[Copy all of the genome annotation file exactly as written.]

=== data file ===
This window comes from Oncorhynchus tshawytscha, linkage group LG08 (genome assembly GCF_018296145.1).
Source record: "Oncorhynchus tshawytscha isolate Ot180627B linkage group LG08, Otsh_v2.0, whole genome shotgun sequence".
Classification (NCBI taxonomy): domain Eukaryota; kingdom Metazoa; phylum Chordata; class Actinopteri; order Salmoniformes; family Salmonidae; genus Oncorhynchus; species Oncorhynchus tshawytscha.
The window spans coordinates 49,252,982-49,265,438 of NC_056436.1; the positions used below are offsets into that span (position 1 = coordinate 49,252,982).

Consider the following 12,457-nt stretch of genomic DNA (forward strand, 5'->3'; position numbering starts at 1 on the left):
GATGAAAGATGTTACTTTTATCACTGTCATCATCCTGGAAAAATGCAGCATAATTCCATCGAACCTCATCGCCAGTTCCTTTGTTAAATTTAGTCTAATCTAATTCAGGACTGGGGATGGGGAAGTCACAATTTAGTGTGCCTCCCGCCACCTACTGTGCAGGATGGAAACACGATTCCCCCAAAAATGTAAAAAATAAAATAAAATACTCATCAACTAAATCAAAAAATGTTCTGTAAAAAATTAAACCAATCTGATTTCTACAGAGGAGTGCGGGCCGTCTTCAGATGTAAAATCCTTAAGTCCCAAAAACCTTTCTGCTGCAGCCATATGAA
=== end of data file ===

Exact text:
This window comes from Oncorhynchus tshawytscha, linkage group LG08 (genome assembly GCF_018296145.1).
Source record: "Oncorhynchus tshawytscha isolate Ot180627B linkage group LG08, Otsh_v2.0, whole genome shotgun sequence".
Classification (NCBI taxonomy): domain Eukaryota; kingdom Metazoa; phylum Chordata; class Actinopteri; order Salmoniformes; family Salmonidae; genus Oncorhynchus; species Oncorhynchus tshawytscha.
The window spans coordinates 49,252,982-49,265,438 of NC_056436.1; the positions used below are offsets into that span (position 1 = coordinate 49,252,982).

Consider the following 12,457-nt stretch of genomic DNA (forward strand, 5'->3'; position numbering starts at 1 on the left):
GATGAAAGATGTTACTTTTATCACTGTCATCATCCTGGAAAAATGCAGCATAATTCCATCGAACCTCATCGCCAGTTCCTTTGTTAAATTTAGTCTAATCTAATTCAGGACTGGGGATGGGGAAGTCACAATTTAGTGTGCCTCCCGCCACCTACTGTGCAGGATGGAAACACGATTCCCCCAAAAATGTAAAAAATAAAATAAAATACTCATCAACTAAATCAAAAAATGTTCTGTAAAAAATTAAACCAATCTGATTTCTACAGAGGAGTGCGGGCCGTCTTCAGATGTAAAATCCTTAAGTCCCAAAAACCTTTCTGCTGCAGCCATATGAA